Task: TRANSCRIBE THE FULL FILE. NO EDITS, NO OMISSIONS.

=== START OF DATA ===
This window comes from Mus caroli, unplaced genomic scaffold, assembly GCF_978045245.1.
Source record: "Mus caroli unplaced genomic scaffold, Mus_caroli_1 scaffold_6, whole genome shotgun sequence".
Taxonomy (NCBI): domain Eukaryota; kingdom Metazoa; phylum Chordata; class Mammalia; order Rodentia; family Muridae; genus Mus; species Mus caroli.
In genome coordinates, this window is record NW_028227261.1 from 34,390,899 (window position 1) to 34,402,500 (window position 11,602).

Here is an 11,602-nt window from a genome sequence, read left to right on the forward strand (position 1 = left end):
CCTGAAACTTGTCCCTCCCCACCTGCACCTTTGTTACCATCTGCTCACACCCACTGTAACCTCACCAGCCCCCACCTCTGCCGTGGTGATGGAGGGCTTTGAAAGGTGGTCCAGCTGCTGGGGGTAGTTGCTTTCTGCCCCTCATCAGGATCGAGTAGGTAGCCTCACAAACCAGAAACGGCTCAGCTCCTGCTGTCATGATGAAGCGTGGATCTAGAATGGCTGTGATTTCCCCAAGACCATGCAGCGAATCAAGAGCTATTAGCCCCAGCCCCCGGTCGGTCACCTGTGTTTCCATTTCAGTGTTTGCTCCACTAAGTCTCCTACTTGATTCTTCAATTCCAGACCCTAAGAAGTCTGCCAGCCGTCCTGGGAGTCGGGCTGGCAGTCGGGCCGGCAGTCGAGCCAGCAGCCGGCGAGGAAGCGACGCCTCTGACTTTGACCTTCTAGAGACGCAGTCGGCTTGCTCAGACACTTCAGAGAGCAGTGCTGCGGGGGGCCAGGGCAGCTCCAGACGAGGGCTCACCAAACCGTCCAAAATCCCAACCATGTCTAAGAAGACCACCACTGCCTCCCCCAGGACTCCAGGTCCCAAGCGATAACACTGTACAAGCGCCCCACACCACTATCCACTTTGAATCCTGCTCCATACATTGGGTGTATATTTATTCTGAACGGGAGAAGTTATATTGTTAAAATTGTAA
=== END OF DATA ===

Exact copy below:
This window comes from Mus caroli, unplaced genomic scaffold, assembly GCF_978045245.1.
Source record: "Mus caroli unplaced genomic scaffold, Mus_caroli_1 scaffold_6, whole genome shotgun sequence".
Taxonomy (NCBI): domain Eukaryota; kingdom Metazoa; phylum Chordata; class Mammalia; order Rodentia; family Muridae; genus Mus; species Mus caroli.
In genome coordinates, this window is record NW_028227261.1 from 34,390,899 (window position 1) to 34,402,500 (window position 11,602).

Here is an 11,602-nt window from a genome sequence, read left to right on the forward strand (position 1 = left end):
CCTGAAACTTGTCCCTCCCCACCTGCACCTTTGTTACCATCTGCTCACACCCACTGTAACCTCACCAGCCCCCACCTCTGCCGTGGTGATGGAGGGCTTTGAAAGGTGGTCCAGCTGCTGGGGGTAGTTGCTTTCTGCCCCTCATCAGGATCGAGTAGGTAGCCTCACAAACCAGAAACGGCTCAGCTCCTGCTGTCATGATGAAGCGTGGATCTAGAATGGCTGTGATTTCCCCAAGACCATGCAGCGAATCAAGAGCTATTAGCCCCAGCCCCCGGTCGGTCACCTGTGTTTCCATTTCAGTGTTTGCTCCACTAAGTCTCCTACTTGATTCTTCAATTCCAGACCCTAAGAAGTCTGCCAGCCGTCCTGGGAGTCGGGCTGGCAGTCGGGCCGGCAGTCGAGCCAGCAGCCGGCGAGGAAGCGACGCCTCTGACTTTGACCTTCTAGAGACGCAGTCGGCTTGCTCAGACACTTCAGAGAGCAGTGCTGCGGGGGGCCAGGGCAGCTCCAGACGAGGGCTCACCAAACCGTCCAAAATCCCAACCATGTCTAAGAAGACCACCACTGCCTCCCCCAGGACTCCAGGTCCCAAGCGATAACACTGTACAAGCGCCCCACACCACTATCCACTTTGAATCCTGCTCCATACATTGGGTGTATATTTATTCTGAACGGGAGAAGTTATATTGTTAAAATTGTAA